Though energy consumption is a fair approximation of
overall environmental impact, the emissions of
substances that are toxic to humans don't correlate
very well to energy.2 Emissions of toxics tend to
correlate more closely to direct human health impacts,
rather than environmental impacts. MacLean and Lave
report the toxic releases related to car manufacture
and use, and these appear in Figure 2. Interestingly,
any environmental or health impacts related to toxic
releases will be split fairly evenly between manufacture
and use, in contrast to energy, which is dominated by
the use stage.
This LCA, as well as many others like it, clearly
indicate that the bulk of environmental impacts from
automobiles occur during the use stage. The implicit
message is that if you can replace your car with one
that is more energy efficient, chances are high that you
truly will be reducing your overall environmental impact.
However, if you are a person who considers toxic
releases more important than energy use, then it is
wiser to hold on to your existing car, in order to avoid
promoting the manufacture of a new one.
1 ILEA regularly prints reviews of LCA research published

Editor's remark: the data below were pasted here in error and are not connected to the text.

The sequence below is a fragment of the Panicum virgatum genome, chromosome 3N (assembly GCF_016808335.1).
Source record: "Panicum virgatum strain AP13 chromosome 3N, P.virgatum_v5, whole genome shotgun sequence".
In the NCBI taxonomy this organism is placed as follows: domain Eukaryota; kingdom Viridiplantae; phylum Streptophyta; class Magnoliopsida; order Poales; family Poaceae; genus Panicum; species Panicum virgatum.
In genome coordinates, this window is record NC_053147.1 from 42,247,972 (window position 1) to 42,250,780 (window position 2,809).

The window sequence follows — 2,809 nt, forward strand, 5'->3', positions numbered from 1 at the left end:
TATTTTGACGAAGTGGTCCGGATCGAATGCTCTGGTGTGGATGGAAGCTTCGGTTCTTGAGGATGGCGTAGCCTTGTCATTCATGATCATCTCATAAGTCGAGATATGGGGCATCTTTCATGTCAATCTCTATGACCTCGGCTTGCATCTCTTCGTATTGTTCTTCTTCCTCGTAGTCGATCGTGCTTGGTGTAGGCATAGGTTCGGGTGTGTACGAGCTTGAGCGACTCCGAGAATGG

elsewhere. These reviews often leave out many details of the
summarized work, and opinions expressed by ILEA may not
be the same as those of the original author(s). Please consult
the author's original work for a full treatment of their analysis
and perspective. The full citation for the work described here
Maclean, Heather L. & Lester B. Lave, "A Life-Cycle Model of an
Automobile." Environmental Policy Analysis v.3 n.7 (1988), pp.
2 This is not a conclusion of MacLean & Lave, but rather a rule of
thumb used at ILEA based on our experience with life-cycle
inventories. The main reason for the lack of correlation is that
very small quantities of toxics can have large impacts; an
isolated source in one particular sector or stage can strongly
influence the overall result.
This summary first printed in the ILEA Leaf, Summer 2002 issue.
Last Modified on Sept. 12, 2003.